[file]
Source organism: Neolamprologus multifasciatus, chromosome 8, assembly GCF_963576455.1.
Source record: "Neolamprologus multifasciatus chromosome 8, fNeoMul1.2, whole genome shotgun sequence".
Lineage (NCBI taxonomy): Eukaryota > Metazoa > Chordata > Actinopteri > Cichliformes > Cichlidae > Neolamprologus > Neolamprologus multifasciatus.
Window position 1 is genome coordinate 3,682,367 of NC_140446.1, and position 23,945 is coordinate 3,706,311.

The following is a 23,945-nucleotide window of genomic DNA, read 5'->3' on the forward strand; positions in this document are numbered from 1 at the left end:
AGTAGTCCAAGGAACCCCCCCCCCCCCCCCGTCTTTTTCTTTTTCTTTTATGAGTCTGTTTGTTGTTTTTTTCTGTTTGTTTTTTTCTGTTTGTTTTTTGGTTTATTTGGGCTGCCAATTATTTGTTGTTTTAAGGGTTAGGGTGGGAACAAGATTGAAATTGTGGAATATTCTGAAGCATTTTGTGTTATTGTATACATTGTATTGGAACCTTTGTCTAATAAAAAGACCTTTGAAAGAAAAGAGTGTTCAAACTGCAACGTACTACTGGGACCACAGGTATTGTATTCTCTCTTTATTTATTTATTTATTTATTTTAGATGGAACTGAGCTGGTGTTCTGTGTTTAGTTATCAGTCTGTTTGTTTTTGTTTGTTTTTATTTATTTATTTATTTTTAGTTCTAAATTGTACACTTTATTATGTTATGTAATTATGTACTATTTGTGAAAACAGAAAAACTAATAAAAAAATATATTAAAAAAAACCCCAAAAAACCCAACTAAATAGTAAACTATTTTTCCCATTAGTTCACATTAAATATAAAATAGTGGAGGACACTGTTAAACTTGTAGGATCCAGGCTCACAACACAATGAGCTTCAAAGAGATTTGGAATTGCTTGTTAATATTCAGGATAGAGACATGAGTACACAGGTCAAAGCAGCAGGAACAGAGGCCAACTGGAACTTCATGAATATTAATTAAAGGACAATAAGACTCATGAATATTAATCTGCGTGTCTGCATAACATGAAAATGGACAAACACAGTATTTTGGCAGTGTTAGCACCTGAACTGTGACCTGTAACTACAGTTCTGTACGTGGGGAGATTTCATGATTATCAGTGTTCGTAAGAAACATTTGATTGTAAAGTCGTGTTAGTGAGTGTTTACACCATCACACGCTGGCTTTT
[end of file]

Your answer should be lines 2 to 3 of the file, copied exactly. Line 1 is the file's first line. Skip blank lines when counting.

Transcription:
Source record: "Neolamprologus multifasciatus chromosome 8, fNeoMul1.2, whole genome shotgun sequence".
Lineage (NCBI taxonomy): Eukaryota > Metazoa > Chordata > Actinopteri > Cichliformes > Cichlidae > Neolamprologus > Neolamprologus multifasciatus.